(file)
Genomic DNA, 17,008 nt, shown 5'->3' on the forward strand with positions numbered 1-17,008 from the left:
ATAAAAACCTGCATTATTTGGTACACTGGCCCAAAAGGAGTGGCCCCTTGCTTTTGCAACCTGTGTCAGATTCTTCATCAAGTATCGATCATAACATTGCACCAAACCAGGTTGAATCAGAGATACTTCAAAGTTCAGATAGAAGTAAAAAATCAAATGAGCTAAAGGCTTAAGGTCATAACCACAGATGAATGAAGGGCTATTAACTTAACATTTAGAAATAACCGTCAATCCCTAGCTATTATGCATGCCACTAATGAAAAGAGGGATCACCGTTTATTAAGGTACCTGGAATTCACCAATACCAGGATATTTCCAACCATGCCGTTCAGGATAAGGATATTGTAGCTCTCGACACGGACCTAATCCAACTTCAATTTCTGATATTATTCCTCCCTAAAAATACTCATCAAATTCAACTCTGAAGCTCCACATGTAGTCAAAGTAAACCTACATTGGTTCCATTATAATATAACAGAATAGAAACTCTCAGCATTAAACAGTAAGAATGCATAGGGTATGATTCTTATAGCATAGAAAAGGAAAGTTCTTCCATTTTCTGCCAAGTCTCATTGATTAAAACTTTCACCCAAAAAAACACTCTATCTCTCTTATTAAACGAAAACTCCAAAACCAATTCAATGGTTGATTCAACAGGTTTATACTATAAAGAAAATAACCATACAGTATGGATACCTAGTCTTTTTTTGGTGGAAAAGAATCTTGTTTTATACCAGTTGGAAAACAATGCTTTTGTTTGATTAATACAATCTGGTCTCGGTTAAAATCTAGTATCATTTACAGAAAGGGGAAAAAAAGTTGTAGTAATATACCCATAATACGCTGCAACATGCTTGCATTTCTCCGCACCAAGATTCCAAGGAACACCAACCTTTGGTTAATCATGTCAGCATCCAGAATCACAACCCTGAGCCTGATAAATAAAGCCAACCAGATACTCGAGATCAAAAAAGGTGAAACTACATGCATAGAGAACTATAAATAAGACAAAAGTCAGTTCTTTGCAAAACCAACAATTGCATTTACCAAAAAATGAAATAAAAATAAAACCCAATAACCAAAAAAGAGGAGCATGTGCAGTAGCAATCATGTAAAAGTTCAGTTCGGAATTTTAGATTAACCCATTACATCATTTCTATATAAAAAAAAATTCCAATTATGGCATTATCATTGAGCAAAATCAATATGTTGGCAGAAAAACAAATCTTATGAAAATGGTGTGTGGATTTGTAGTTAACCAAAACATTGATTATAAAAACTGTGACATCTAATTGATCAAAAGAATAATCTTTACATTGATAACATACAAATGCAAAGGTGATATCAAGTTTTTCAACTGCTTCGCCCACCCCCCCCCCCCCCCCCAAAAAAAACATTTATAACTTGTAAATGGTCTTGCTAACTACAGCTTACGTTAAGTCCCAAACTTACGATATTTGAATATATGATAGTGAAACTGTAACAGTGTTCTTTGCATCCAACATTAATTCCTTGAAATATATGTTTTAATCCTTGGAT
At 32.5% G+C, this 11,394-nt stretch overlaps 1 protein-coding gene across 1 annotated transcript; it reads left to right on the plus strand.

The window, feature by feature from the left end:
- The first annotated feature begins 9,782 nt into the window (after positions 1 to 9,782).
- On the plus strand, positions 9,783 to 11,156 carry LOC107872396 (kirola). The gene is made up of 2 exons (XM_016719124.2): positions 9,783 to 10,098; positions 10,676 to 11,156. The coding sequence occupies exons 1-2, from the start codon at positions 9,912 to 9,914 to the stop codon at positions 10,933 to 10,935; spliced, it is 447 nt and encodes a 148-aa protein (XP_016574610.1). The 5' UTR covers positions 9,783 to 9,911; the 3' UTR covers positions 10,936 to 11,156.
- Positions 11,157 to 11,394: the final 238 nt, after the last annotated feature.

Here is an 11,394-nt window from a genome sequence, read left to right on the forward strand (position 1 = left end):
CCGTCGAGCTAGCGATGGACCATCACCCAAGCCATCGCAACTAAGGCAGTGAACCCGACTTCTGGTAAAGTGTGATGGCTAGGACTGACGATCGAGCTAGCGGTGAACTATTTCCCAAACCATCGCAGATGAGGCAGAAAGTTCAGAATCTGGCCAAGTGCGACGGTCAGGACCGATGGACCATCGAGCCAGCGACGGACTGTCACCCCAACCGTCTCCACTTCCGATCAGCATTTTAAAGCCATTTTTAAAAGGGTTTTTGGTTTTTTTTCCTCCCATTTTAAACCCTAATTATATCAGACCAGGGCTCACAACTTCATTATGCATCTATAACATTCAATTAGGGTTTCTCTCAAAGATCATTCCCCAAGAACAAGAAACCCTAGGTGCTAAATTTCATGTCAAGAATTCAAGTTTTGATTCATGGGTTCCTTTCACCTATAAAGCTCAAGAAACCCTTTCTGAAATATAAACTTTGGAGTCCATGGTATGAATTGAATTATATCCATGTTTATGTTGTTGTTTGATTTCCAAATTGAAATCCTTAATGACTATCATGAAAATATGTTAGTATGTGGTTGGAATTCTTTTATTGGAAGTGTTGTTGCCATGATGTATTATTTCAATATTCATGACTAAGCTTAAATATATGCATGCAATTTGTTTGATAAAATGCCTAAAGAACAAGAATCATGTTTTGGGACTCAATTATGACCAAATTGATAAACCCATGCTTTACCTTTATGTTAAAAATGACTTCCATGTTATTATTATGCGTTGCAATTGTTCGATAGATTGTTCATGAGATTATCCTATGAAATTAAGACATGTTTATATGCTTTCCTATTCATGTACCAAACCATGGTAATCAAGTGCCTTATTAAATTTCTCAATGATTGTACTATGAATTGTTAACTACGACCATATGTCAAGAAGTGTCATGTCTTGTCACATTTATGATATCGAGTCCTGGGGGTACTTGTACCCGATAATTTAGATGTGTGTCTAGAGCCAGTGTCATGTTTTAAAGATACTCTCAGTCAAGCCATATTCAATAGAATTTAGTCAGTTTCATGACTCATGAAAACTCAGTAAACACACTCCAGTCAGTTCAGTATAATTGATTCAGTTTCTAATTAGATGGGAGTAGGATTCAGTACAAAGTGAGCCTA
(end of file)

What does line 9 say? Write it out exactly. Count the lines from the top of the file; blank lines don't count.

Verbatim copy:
CCGTCGAGCTAGCGATGGACCATCACCCAAGCCATCGCAACTAAGGCAGTGAACCCGACTTCTGGTAAAGTGTGATGGCTAGGACTGACGATCGAGCTAGCGGTGAACTATTTCCCAAACCATCGCAGATGAGGCAGAAAGTTCAGAATCTGGCCAAGTGCGACGGTCAGGACCGATGGACCATCGAGCCAGCGACGGACTGTCACCCCAACCGTCTCCACTTCCGATCAGCATTTTAAAGCCATTTTTAAAAGGGTTTTTGGTTTTTTTTCCTCCCATTTTAAACCCTAATTATATCAGACCAGGGCTCACAACTTCATTATGCATCTATAACATTCAATTAGGGTTTCTCTCAAAGATCATTCCCCAAGAACAAGAAACCCTAGGTGCTAAATTTCATGTCAAGAATTCAAGTTTTGATTCATGGGTTCCTTTCACCTATAAAGCTCAAGAAACCCTTTCTGAAATATAAACTTTGGAGTCCATGGTATGAATTGAATTATATCCATGTTTATGTTGTTGTTTGATTTCCAAATTGAAATCCTTAATGACTATCATGAAAATATGTTAGTATGTGGTTGGAATTCTTTTATTGGAAGTGTTGTTGCCATGATGTATTATTTCAATATTCATGACTAAGCTTAAATATATGCATGCAATTTGTTTGATAAAATGCCTAAAGAACAAGAATCATGTTTTGGGACTCAATTATGACCAAATTGATAAACCCATGCTTTACCTTTATGTTAAAAATGACTTCCATGTTATTATTATGCGTTGCAATTGTTCGATAGATTGTTCATGAGATTATCCTATGAAATTAAGACATGTTTATATGCTTTCCTATTCATGTACCAAACCATGGTAATCAAGTGCCTTATTAAATTTCTCAATGATTGTACTATGAATTGTTAACTACGACCATATGTCAAGAAGTGTCATGTCTTGTCACATTTATGATATCGAGTCCTGGGGGTACTTGTACCCGATAATTTAGATGTGTGTCTAGAGCCAGTGTCATGTTTTAAAGATACTCTCAGTCAAGCCATATTCAATAGAATTTAGTCAGTTTCATGACTCATGAAAACTCAGTAAACACACTCCAGTCAGTTCAGTATAATTGATTCAGTTTCTAATTAGATGGGAGTAGGATTCAGTACAAAGTGAGCCTA